The Mystery Behind The Legendary Viking Ulfberht Swords

During the early Middle Ages, a considerable number of swords marked with the inscription ‘VLFBERHT’ (as well as variants of it) were used in many places throughout Europe. Quite many myths and legends surround their making, some being produced with such durable metal that they proved resistant even to these days.

These artefacts had been wrought from the 9th century to the mid-late 11th century, coinciding as such with the end of the tumultuous Viking Age. What some people might not know about them, however, is that they were initially designed in the Frankish Empire.

Replica of an 8th century Frankish sword from Weismain, Upper Frankonia, Germany (Archäologiemuseum Oberfranken, Forchheim). Image source: www.commons.wikimedia.org

Later on, many of them were either exported, traded or exchanged to other kingdoms in early medieval Europe. What reinforces this theory is that the very word ‘VLFBERHT’ (Ulfberht) is actually a Frankish personal name which became a marketing term for many blacksmiths of the time. Who exactly created them though remains rather debatable.

Replicas of an early medieval helm and a sword featuring a Viking Age-like pommel. Image source: www.pixabay.com

So it is that the Norse origin for these blades is nothing more but a mere misconception. Nonetheless, many of them were used on the battlefield by the Norsemen both in native Scandinavia and overseas. Those ones had a specific pommel which resembled a crown (similar to the design of a sword’s pommel from the large bronze monument at Stavanger, south-western Norway).

As previously mentioned, their initial place of origin can be traced to the former Frankish Empire, specifically to Rhineland (or Austrasia as it was formerly known).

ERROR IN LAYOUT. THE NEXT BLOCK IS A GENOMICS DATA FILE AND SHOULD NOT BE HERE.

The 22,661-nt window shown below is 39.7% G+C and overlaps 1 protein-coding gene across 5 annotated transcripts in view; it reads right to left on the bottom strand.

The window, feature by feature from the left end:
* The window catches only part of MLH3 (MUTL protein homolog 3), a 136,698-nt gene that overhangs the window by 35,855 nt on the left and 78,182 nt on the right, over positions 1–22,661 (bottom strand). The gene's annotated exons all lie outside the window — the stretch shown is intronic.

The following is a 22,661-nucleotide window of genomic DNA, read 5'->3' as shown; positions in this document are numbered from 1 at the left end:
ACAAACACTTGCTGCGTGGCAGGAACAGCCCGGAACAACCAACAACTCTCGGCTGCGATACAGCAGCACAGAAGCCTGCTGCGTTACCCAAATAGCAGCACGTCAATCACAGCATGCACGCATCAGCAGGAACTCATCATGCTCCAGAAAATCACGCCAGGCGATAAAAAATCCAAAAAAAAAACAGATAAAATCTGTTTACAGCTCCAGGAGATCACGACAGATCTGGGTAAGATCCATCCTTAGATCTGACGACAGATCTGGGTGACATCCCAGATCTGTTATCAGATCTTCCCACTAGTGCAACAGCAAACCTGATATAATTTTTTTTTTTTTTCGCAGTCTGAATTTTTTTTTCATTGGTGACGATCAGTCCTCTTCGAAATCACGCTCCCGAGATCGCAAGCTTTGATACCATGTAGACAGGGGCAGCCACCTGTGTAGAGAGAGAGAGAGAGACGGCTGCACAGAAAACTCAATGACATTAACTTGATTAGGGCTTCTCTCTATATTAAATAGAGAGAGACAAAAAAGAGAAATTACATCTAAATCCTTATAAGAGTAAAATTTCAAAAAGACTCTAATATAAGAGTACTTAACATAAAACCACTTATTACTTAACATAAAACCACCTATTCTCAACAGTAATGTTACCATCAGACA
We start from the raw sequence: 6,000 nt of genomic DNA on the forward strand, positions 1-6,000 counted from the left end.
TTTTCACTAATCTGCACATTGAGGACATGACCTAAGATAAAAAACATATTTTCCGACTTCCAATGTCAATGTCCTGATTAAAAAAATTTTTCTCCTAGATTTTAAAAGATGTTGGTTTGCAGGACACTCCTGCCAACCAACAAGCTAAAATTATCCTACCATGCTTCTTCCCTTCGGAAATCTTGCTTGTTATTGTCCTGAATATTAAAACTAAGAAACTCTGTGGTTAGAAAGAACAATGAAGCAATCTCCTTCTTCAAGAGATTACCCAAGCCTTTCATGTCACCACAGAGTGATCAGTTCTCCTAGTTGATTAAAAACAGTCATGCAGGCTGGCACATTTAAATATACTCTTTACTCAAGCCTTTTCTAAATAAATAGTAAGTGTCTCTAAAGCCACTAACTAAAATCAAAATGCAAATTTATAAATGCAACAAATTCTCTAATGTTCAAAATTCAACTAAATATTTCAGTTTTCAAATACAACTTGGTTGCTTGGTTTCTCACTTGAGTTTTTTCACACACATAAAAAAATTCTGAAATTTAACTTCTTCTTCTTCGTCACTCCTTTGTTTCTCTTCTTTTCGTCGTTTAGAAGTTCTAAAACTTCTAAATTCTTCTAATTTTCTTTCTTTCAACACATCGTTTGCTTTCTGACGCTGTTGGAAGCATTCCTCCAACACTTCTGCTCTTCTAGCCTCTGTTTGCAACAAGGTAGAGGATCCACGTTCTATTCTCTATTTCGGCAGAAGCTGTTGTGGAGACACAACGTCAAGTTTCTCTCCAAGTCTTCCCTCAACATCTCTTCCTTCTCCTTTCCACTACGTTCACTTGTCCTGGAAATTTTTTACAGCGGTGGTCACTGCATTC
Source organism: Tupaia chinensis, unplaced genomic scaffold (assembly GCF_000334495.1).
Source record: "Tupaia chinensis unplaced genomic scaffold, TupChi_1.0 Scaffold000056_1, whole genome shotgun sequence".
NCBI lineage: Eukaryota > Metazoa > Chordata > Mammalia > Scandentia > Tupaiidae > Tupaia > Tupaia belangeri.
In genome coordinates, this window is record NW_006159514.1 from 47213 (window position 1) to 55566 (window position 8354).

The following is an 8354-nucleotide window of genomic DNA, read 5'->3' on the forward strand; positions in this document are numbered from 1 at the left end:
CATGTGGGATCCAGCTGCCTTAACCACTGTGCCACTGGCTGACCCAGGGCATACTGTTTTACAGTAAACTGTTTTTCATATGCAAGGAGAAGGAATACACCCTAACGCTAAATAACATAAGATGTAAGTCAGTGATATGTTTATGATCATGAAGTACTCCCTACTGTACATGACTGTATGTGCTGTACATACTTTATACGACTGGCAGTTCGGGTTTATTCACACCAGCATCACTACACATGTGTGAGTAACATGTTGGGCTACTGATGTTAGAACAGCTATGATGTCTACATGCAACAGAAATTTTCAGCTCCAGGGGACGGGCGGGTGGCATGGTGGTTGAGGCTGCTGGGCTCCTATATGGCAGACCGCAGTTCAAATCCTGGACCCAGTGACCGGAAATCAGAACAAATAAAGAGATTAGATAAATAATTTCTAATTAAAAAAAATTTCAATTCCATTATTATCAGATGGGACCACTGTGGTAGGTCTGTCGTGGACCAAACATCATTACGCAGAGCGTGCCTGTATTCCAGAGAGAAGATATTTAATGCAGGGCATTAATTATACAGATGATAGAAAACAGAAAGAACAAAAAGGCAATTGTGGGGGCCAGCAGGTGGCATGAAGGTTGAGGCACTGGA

Depiction of an armed man with a similar Ulfberht sword (from Stuttgart Psalter fol. 7v, dated circa 830). Image source: www.commons.wikimedia.org

Nowadays, an estimated number of 170 swords of this sort were unearthed through extensive archaeological research on the European continent. The largest density of such historical relics can be mapped to present day Norway, Sweden, and Finland (in this order). Aside from Fennoscandia, some were found in modern Baltic states as well as in northern Poland and Germany. Other swords were rarely discovered elsewhere than in Northern and Western Europe.

Technically, these swords were authentic masterpieces. They were durable, light, and extremely efficient against several types of armours. They had an average weight of 1.2 kg, an average length of 91 cm, and a common width of 5 cm. A particularly interesting sword of this kind is the one found in river Weser, Lower Saxony, Germany. According to several scholars, this discovery can potentially shed more light on the exact origin of these swords.

It is not excluded that they were originally made at monasteries located not far away from Weser, perhaps even at Fulda. The artefact puzzled many experts because of the fact that its blade was made of iron of a very close quality to that of steel (which is reminiscent of modern steelmaking practices of the 17th century).

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